The Religious Land Use and Institutionalized Persons Act of 2000 (RLUIPA) prohibits state and local governments from substantially burdening a prisoner's exercise of religion unless the government can show that its action is the least restrictive means of furthering a compelling governmental interest. Prior to RLUIPA, courts subjected prisoners' claims of violations of their right to exercise their religion to a "rational-relationship" standard. Because RLUIPA ("the Act") places a "strict scrutiny" standard on government actions burdening prisoners' religious exercise, the Act is a legislative accommodation of religion. Under Lemon v. Kurtzman, legislative accommodations violate the Establishment Clause if their …


Uwlaw, Spring 2004, Vol. 52 Jun 2004

Uwlaw, Spring 2004, Vol. 52

Alumni Magazines

No abstract provided.


Russian Floating Nuclear Reactors: Lacunae In Current International Environmental And Maritime Law And The Need For Proactive International Cooperation In The Development Of Sustainable Energy Sources, Douglas John Steding Jun 2004

Russian Floating Nuclear Reactors: Lacunae In Current International Environmental And Maritime Law And The Need For Proactive International Cooperation In The Development Of Sustainable Energy Sources, Douglas John Steding

Washington International Law Journal

During the second half of 2003, Russia announced plans to build barges carrying two nuclear reactors capable of supplying electricity to a town of fifty thousand people. Rapidly developing countries seem particularly interested in this proposal, as these reactors can meet their growing power needs. In addition, these floating nuclear reactors provide an alternative to coal, oil and natural gas, all sources of energy that contribute to global warming. These reactors, however, pose a substantial risk to the environment, particularly in light of Russia's lax environmental policies, and the design of the barges themselves make them susceptible to a wide …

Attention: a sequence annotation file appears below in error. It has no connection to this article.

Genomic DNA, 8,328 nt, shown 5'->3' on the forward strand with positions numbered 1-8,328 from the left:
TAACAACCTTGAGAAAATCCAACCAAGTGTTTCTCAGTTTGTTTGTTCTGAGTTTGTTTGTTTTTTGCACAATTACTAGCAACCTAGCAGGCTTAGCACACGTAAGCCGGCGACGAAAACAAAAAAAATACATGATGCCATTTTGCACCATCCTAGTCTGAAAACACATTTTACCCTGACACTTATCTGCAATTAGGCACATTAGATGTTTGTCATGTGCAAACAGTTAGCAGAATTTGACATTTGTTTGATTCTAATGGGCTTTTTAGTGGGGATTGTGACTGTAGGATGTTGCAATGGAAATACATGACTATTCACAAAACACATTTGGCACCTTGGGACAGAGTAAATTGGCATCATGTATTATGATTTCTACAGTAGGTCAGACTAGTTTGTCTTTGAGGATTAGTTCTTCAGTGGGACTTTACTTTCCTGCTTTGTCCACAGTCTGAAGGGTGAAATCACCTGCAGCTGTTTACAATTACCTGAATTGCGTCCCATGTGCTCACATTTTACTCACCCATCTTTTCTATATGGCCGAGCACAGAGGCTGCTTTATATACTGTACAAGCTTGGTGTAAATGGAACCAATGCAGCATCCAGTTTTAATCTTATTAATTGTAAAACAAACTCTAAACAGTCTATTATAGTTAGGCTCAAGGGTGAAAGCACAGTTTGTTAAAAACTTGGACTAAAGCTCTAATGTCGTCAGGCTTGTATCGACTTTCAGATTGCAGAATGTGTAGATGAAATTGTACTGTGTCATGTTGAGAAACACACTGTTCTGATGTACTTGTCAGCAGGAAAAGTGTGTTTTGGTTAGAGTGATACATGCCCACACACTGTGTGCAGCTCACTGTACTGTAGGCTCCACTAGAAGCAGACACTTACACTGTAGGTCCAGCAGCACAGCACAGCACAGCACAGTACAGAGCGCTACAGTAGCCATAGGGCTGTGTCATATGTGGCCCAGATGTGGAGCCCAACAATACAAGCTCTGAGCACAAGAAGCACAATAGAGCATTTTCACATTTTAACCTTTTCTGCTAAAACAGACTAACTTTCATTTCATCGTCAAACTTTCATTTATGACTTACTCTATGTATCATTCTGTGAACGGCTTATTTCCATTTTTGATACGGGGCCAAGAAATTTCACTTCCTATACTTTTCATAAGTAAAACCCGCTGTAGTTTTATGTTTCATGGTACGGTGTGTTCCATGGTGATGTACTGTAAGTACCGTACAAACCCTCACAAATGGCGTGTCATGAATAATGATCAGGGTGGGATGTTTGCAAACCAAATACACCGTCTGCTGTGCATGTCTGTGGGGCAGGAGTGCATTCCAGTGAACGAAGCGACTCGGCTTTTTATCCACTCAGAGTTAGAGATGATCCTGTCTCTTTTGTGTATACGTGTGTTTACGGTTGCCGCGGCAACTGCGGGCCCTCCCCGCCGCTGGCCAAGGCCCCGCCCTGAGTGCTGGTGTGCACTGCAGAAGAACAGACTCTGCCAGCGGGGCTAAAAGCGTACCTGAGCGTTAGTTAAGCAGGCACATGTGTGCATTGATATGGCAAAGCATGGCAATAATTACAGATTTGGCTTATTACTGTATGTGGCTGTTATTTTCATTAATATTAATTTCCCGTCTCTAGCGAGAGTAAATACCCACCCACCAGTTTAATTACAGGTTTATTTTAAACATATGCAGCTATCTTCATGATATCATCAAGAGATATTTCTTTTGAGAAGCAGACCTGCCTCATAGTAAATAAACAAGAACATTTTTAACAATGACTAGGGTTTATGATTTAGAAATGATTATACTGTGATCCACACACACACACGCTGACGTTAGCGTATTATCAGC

Gay Marriage: Analyzing Legal Strategies For Reform In Hong Kong And The United States, Robin A. Warren Jun 2004

Gay Marriage: Analyzing Legal Strategies For Reform In Hong Kong And The United States, Robin A. Warren

Washington International Law Journal

Like many countries, both the United States and Hong Kong face the question of whether to legalize gay marriage due to social, legal, and political forces within and beyond their borders. The legalization of same-sex marriage in one jurisdiction forces other jurisdictions to decide whether to recognize marriages celebrated there. Comparing the current state of U.S. and Hong Kong law reveals that only a direct challenge to discriminatory marriage laws will successfully effect change. Two U.S. state supreme court decisions provide examples of effective legal arguments in a direct challenge. Conflict of laws analysis for marriage and the public policy …


Cambodia's Wto Accession: A Strenuous But Necessary Step For A Poor Nation Seeking Economic Prosperity, Rebecca Povarchuk Jun 2004

Cambodia's Wto Accession: A Strenuous But Necessary Step For A Poor Nation Seeking Economic Prosperity, Rebecca Povarchuk

Washington International Law Journal

During the 2003 World Trade Organization ("WTO") Ministerial Conference, Cambodia became the first least-developed nation to accede to the WTO through the organization's full working party accession process. Due to domestic, political, and economic pressures to accede, Cambodia agreed to an arduous package of legal and economic reform that have left many, including Cambodian officials, wondering whether the small country is capable of meeting its obligations. Having plunged into the WTO with the belief that accession is its best hope for a prosperous future, Cambodia now faces the challenges of implementation. In arguing against WTO membership for Cambodia, critics condemn …


Digital Age Standard Form Contracts Under Austalian Law: "Wrap" Agreements, Exclusive Jurisdiction, And Binding Arbitration Clauses, John Adams Jun 2004